Jones Shares Tools for Becoming a Racial Justice Warrior
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Jones Shares Tools for Becoming a Racial Justice Warrior

During her time as a medical student, Camara Phyllis Jones went out to a late dinner with some friends after a long day of studying. As they began eating inside the restaurant together, Jones looked up and noticed the “open” sign across the room. Although seemingly simple, this sign sparked a revelation within her about the dual nature of racism. 

Jones, a physician, epidemiologist, and senior fellow at the Morehouse School of Medicine, shared this realization with Boston College students at a virtual event on Tuesday, through a story she has titled “Dual Reality: A Restaurant Saga.” 

“Racism structures open/closed signs in our society,” Jones said. “Racism structures, if you will, a dual reality. And for those who are sitting inside the restaurant at the table of opportunity eating, and they look up and they see a sign that says ‘open,’ they don’t even recognize that there’s a two-sided sign going on because it is difficult for any of us to recognize a system of inequity that privileges us.” 

The BC Forum on Racial Justice in America hosted the event, titled “Tools for Becoming a Racial Justice Warrior,” which featured Jones’ step-by-step guidance as to how BC students can combat racism. 

Jones discussed her 2016 National Campaign Against Racism, which she launched as president of the American Public Health Association. She said the three main tasks of the campaign were naming racism, asking “how is racism operating here?,” and strategizing a plan of action.

Jones then began outlining the first task of her campaign—naming racism—by defining the term. She explained racism’s dual nature and identified four key messages about racism: Racism exists, racism is a system, racism saps the strength of the whole society, and people can act to dismantle racism. 

She also said that racism unfairly disadvantages certain individuals while unfairly advantaging others. This phenomenon manifests itself as white privilege. 

“What I say now is if you feel uncomfortable, I encourage you to lean into that discomfort, because I have come to recognize that for each of us the edge of our comfort is actually our growing edge,” Jones said.

Jones later addressed how a white person can denounce racism and white supremacy.

“If you are living as white in this country you do have white-skin privilege,” Jones said. “Don’t try to deny it—use it. I could tell stories for six hours, six days, six weeks. And you, with a word out of your white-appearing self, could do more anti-racism than I could do in six weeks of storytelling.”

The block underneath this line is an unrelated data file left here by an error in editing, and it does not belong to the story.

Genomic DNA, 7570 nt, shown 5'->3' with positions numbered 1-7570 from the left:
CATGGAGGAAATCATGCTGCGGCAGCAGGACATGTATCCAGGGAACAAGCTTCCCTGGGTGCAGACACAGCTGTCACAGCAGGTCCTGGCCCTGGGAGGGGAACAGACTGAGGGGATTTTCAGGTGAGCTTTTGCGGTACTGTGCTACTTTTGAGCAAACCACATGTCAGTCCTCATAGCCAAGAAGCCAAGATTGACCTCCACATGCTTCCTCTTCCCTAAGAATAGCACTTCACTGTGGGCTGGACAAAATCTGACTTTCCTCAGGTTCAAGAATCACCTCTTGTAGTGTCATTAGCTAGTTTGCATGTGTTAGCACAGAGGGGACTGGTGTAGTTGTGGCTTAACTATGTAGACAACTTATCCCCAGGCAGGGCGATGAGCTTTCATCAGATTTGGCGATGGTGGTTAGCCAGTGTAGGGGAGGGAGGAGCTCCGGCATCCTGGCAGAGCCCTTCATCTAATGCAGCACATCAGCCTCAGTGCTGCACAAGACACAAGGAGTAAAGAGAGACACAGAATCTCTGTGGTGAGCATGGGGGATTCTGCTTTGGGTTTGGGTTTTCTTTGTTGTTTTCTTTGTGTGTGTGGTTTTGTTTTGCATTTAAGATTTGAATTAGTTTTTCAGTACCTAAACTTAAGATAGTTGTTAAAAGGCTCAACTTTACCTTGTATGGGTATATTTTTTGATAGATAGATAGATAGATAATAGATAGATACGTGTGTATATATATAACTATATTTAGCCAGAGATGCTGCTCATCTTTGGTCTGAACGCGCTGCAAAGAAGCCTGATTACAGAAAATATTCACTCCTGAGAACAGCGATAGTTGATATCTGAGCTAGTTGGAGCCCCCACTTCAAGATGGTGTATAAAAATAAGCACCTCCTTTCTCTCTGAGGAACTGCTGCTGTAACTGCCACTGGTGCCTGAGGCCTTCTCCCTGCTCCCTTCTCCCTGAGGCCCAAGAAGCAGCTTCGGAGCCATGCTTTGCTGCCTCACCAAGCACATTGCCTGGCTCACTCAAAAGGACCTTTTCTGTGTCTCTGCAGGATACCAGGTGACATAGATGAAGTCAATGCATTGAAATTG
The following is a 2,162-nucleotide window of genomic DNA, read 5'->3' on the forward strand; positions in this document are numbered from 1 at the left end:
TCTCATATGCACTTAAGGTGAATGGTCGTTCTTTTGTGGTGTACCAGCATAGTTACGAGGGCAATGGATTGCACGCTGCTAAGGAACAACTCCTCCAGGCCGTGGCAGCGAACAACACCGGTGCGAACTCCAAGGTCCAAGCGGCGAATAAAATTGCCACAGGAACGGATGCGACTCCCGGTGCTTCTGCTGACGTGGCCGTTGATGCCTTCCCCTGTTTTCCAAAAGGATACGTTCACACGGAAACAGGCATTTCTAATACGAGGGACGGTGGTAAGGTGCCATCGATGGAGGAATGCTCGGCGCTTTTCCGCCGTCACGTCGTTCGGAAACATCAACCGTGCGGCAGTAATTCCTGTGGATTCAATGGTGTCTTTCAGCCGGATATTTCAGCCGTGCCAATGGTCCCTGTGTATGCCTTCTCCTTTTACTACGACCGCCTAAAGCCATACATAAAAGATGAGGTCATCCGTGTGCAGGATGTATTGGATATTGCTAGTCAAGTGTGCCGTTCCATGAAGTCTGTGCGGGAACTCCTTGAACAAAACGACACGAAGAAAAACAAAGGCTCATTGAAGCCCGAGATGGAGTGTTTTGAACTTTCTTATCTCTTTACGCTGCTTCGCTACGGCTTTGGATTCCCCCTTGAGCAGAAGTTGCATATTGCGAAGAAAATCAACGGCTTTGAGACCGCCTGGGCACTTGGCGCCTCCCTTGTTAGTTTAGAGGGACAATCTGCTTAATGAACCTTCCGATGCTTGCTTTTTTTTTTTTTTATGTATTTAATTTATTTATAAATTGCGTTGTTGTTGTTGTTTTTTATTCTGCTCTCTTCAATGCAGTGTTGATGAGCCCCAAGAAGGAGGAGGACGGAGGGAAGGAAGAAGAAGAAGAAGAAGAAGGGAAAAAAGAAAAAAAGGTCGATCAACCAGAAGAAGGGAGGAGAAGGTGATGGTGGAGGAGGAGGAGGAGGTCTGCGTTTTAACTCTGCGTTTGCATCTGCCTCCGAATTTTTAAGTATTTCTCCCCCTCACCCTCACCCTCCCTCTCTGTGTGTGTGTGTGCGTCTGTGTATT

There are three levels of racism, according to Jones: institutionalized, personally mediated, and internalized. 

She told the story of a gardener who places red flower seeds in good soil and pink flower seeds in poor soil. This separation into two types of soil demonstrates the institutionalization of racism, the gardener’s choice to favor red flowers for flourishing and keep pink flowers separate symbolizes personally mediated racism, and the pink flowers feeling bad about themselves because they believe the red ones to be superior is internalized racism.

“If we want to set things right in the garden, we must at least address the structural racism,” Jones said. “And when we do, all the other levels may take care of themselves.”

Jones also argued that racism is the root cause of persistent racial health disparities in the United States.

“Racism is still here,” Jones said. “It’s alive and well, and it has different flavors across the country, and it has different flavors in the medical and health care sector over time. The disparities have not changed.” 

Jones challenged the audience members to identify what allows them to be complicit with racist actions and how to combat them. She emphasized that racism is something that can be dealt with.

“Racism is not a cloud or a miasma that we can’t get a handle on,” Jones said. “It is a system with identifiable and addressable mechanisms in our structures, policies, practices, norms, and values, which are actually different elements of decision-making.” 

Jones concluded by highlighting the importance of naming racism and taking collective action to dismantle it. 

“We need to recognize that action is power, and especially that collective action is power,” Jones said.

Featured Image by Jess Rivilis / Heights Editor

October 22, 2020
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